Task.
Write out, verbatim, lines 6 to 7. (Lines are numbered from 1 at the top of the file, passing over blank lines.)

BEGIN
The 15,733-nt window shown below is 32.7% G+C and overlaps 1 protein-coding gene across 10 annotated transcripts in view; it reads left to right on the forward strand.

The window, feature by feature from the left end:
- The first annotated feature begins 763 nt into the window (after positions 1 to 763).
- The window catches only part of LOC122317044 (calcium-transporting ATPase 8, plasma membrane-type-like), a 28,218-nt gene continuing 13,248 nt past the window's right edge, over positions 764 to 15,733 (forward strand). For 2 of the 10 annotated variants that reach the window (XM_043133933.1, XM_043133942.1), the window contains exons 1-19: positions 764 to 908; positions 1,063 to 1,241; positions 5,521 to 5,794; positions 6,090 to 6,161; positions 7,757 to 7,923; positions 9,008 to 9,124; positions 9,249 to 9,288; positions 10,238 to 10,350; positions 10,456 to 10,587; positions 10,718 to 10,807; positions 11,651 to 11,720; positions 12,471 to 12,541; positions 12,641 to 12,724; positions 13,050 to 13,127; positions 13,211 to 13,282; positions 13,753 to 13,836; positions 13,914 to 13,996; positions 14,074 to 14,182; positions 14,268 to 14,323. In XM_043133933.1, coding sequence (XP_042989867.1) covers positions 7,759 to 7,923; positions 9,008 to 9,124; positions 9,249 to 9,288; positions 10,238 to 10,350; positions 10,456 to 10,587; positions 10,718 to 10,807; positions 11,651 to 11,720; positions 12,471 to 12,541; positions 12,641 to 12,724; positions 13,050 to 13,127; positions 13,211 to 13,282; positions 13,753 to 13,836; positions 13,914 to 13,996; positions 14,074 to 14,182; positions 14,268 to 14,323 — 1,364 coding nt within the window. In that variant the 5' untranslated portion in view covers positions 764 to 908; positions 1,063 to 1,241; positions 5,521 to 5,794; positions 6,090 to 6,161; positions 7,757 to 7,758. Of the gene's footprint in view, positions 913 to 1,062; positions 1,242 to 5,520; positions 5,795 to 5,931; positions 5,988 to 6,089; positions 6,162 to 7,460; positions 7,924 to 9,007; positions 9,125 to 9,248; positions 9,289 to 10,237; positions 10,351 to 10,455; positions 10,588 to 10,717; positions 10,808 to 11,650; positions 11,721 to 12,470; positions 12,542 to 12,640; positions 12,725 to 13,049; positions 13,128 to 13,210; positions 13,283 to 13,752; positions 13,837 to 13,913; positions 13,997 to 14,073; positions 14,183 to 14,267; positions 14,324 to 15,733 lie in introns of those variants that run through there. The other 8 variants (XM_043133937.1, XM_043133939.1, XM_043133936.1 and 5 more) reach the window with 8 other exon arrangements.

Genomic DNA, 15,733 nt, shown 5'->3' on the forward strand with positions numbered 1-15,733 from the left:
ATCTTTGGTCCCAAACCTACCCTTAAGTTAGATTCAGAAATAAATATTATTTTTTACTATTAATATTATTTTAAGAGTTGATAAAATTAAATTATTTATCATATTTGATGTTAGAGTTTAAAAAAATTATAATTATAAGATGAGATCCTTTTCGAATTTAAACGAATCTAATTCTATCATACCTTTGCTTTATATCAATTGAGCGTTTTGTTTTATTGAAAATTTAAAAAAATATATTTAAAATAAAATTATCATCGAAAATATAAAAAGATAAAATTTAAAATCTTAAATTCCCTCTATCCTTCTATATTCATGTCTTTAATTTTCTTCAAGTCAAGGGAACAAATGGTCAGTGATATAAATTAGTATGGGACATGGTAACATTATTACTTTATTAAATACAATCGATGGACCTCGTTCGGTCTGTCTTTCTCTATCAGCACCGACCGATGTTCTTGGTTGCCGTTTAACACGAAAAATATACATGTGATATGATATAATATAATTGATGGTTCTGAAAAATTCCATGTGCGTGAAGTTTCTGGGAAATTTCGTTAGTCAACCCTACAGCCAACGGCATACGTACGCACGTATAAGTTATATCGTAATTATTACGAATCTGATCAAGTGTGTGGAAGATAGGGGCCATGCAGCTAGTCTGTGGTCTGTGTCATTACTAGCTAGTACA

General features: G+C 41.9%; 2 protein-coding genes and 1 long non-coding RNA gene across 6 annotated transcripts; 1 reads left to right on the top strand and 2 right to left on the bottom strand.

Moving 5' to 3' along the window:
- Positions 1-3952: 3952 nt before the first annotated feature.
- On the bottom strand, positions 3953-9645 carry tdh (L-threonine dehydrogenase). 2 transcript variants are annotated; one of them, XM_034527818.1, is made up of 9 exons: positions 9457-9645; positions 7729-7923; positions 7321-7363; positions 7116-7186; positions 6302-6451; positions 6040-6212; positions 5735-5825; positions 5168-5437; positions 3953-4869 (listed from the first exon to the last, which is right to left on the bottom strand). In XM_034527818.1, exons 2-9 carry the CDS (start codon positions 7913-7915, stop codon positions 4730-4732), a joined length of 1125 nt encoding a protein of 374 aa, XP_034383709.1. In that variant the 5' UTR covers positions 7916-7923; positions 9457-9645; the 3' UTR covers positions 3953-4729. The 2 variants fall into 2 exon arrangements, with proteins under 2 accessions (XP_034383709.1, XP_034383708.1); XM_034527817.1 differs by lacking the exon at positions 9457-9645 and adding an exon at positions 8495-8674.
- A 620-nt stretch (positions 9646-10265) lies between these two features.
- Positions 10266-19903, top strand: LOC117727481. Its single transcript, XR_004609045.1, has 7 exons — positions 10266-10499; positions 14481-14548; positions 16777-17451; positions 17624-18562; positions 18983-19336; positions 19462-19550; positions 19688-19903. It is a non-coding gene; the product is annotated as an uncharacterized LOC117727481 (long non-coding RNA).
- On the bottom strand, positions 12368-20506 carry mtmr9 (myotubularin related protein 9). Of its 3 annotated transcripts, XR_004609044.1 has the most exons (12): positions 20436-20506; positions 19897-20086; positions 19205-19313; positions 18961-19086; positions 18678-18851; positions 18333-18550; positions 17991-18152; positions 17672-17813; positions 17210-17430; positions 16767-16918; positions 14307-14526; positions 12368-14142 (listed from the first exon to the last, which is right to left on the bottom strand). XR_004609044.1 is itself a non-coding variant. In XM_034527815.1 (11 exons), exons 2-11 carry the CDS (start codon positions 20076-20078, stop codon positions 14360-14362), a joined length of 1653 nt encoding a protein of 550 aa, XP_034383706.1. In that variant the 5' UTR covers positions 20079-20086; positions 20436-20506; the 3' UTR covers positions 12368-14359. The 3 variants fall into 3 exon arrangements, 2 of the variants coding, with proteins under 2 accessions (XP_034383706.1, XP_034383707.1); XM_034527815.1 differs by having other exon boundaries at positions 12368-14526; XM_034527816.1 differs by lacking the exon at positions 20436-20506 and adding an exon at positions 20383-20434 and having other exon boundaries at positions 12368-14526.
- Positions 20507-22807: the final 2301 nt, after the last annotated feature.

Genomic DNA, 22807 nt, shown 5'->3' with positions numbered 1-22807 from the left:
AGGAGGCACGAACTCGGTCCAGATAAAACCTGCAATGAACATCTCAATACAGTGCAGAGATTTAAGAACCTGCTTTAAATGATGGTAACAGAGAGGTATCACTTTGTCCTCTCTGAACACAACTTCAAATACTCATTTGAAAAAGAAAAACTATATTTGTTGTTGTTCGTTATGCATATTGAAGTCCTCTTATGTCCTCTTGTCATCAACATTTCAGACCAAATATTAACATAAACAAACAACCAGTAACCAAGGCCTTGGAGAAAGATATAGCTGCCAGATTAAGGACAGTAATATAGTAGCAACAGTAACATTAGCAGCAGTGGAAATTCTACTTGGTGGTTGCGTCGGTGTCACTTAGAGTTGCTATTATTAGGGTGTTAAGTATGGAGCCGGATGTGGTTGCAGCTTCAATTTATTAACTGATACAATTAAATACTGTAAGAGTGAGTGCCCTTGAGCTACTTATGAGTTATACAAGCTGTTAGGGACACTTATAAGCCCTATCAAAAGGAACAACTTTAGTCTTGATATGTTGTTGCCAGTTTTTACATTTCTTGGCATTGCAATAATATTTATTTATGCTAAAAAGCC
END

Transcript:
ATCTTTGGTCCCAAACCTACCCTTAAGTTAGATTCAGAAATAAATATTATTTTTTACTATTAATATTATTTTAAGAGTTGATAAAATTAAATTATTTATCATATTTGATGTTAGAGTTTAAAAAAATTATAATTATAAGATGAGATCCTTTTCGAATTTAAACGAATCTAATTCTATCATACCTTTGCTTTATATCAATTGAGCGTTTTGTTTTATTGAAAATTTAAAAAAATATATTTAAAATAAAATTATCATCGAAAATATAAAAAGATAAAATTTAAAATCTTAAATTCCCTCTATCCTTCTATATTCATGTCTTTAATTTTCTTCAAGTCAAGGGAACAAATGGTCAGTGATATAAATTAGTATGGGACATGGTAACATTATTACTTTATTAAATACAATCGATGGACCTCGTTCGGTCTGTCTTTCTCTATCAGCACCGACCGATGTTCTTGGTTGCCGTTTAACACGAAAAATATACATGTGATATGATATAATATAATTGATGGTTCTGAAAAATTCCATGTGCGTGAAGTTTCTGGGAAATTTCGTTAGTCAACCCTACAGCCAACGGCATACGTACGCACGTATAAGTTATATCGTAATTATTACGAATCTGATCAAGTGTGTGGAAGATAGGGGCCATGCAGCTAGTCTGTGGTCTGTGTCATTACTAGCTAGTACA

General features: G+C 41.9%; 2 protein-coding genes and 1 long non-coding RNA gene across 6 annotated transcripts; 1 reads left to right on the top strand and 2 right to left on the bottom strand.